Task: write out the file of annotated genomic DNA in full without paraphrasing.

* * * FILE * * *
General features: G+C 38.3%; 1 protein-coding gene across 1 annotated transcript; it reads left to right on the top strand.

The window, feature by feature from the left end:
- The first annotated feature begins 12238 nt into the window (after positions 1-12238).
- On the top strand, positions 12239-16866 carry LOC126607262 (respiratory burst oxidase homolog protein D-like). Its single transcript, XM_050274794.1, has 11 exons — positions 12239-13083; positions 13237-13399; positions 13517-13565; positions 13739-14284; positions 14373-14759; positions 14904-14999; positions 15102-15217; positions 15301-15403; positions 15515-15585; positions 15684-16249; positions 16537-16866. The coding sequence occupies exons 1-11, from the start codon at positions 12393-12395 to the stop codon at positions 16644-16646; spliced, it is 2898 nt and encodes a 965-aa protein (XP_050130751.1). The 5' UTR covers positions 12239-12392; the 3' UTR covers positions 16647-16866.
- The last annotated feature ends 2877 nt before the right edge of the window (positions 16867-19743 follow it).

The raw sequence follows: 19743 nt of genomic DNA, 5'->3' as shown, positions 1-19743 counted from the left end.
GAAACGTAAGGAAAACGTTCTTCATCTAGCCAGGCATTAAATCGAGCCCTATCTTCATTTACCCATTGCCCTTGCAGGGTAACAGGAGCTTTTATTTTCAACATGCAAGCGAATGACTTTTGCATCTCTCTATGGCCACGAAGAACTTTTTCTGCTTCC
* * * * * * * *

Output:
General features: G+C 38.3%; 1 protein-coding gene across 1 annotated transcript; it reads left to right on the top strand.

The window, feature by feature from the left end:
- The first annotated feature begins 12238 nt into the window (after positions 1-12238).
- On the top strand, positions 12239-16866 carry LOC126607262 (respiratory burst oxidase homolog protein D-like). Its single transcript, XM_050274794.1, has 11 exons — positions 12239-13083; positions 13237-13399; positions 13517-13565; positions 13739-14284; positions 14373-14759; positions 14904-14999; positions 15102-15217; positions 15301-15403; positions 15515-15585; positions 15684-16249; positions 16537-16866. The coding sequence occupies exons 1-11, from the start codon at positions 12393-12395 to the stop codon at positions 16644-16646; spliced, it is 2898 nt and encodes a 965-aa protein (XP_050130751.1). The 5' UTR covers positions 12239-12392; the 3' UTR covers positions 16647-16866.
- The last annotated feature ends 2877 nt before the right edge of the window (positions 16867-19743 follow it).

The raw sequence follows: 19743 nt of genomic DNA, 5'->3' as shown, positions 1-19743 counted from the left end.
GAAACGTAAGGAAAACGTTCTTCATCTAGCCAGGCATTAAATCGAGCCCTATCTTCATTTACCCATTGCCCTTGCAGGGTAACAGGAGCTTTTATTTTCAACATGCAAGCGAATGACTTTTGCATCTCTCTATGGCCACGAAGAACTTTTTCTGCTTCC